1. Benedict Evans: the cut-down version of the internet is on the PC

    Posted May 15, 2015 in links  |  No Comments so far

    Benedict Evans writes that we should stop thinking of mobile devices offering a constrained, semi-functional version of the internet experience available on PCs:

    We’ve always thought about the mobile internet as a limited thing compared to the desktop internet, because of the constraints of hardware and network. Today, obviously, those constraints are a lot less than they were in the featurephone world, but it can still feel natural to talk of the PC as the most fully-featured version of the internet, and mobile as the place where you have to make lots of allowances for limitations of various kinds, just as for a smart watch…

    I’d suggest that we should think about inverting this – it’s actually the PC that has the limited, basic, cut-down version of the internet.

    I get where Evans is coming from. I felt that way after buying my first proper smartphone—not the Windows Mobile monstrosities that I used to wrestle with in the pre-iPhone days, but my first recognisably modern smartphone, an HTC Hero back in 2009.

    It was clear right away that the device was designed and built to be on the internet, while desktop operating systems and first-gen smartphones still felt like machines from another age which had had internettiness retrofitted on to them. Up until then I’d always had to sync new phones with horrible software (Microsoft ActiveSync for example) but this was the first phone I’d had that just did all that over the internet without making a big deal of it. Thinking about the potential of the thing was overwhelming and nearly gave me a panic attack.

    What wasn’t clear to me then, though, was just how much these devices would redefine the internet by breaking it out of the browser’s sandbox, by disconnecting it from the desktop PC’s power socket. Desktop & laptop PCs still do a lot of things that mobile devices don’t and I don’t see them becoming obsolete any time soon. But their relationship with the internet is, and always will be, far less direct, far less intimate, than that enjoyed by mobile devices.


  2. I’d like to watch this play in which a post-apocalyptic society tries to remember The Simpsons

    Posted September 22, 2013 in Culture, links  |  No Comments so far

    If you’re writing a book and you want me to give you my money, here’s a simple tip: set it in the apocalyptic aftermath of a nuclear war and I’ll send my money your way, no questions asked. You see, I’m a complete sucker for post-apocalyptic stories and have been ever since I first read Children Of The Dust and When The Wind Blows as a kid.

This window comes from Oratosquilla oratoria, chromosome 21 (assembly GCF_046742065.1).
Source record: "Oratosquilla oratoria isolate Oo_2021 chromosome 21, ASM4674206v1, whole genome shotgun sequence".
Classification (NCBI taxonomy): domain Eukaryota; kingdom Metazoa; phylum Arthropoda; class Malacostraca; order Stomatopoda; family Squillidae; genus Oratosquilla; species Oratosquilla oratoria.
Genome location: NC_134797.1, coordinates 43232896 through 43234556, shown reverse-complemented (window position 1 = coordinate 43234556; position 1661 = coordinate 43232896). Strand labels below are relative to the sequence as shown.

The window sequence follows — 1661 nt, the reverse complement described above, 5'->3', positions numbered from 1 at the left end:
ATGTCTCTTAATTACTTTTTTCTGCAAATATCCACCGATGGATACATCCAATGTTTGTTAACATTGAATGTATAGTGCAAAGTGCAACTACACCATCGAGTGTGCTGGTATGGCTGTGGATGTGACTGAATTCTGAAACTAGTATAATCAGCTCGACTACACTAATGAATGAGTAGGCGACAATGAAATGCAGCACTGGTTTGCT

But despite my enthusiasm for that genre I can’t help but feel that it needs an update so it can move on from its golden era in the 1980s, when the scenario of nuclear war between Nato and the Warsaw Pact powers formed the backdrop of pretty much every post-apocalyptic novel or screenplay. In most of these stories human civilisation in its current form ends at some point in the mid-1980s and for decades afterwards the survivors cling to remnants of that age, as exemplified by the scene in Threads where a group of children watch Words and Pictures on a faded and warped VHS tape.

    Post-apocalyptic fiction of the 1980s was so vivid, realistic and compelling that it can be hard to imagine a scenario where survivors of global cataclysm are doing anything but picking through the ruins of 1980s culture. Yet this is the kind of thing we need to get away from. It’s the 2000s now, so for a post-apocalyptic story to be believable it has to have some relationship to the contemporary world.

    That’s why I was excited to hear about “Mr. Burns, A Post-Electric Play“, in which a post-nuclear society clings to its recollections of classic Simpsons episodes and eventually builds a new culture around them and the other memories they help to dredge up. From the official blurb:

    What will endure when the cataclysm arrives, when the grid fails, society crumbles, and we’re faced with the task of rebuilding? Anne Washburn’s imaginative dark comedy propels us forward nearly a century, following a new civilization stumbling into its future. A paean to live theater, and to the resilience of Bart Simpson through the ages, Mr. Burns is an animated exploration of how the pop culture of one era might evolve into the mythology of another.

    And from this glowing review in the New York Times:

    [A] single Simpsons episode [Cape Feare] becomes a treasure-laden bridge, both to the past and into the future. And in tracing a story’s hold on the imaginations of different generations, the play is likely to make you think back – way back – to narratives that survive today from millenniums ago. Every age, it seems, has its Homers.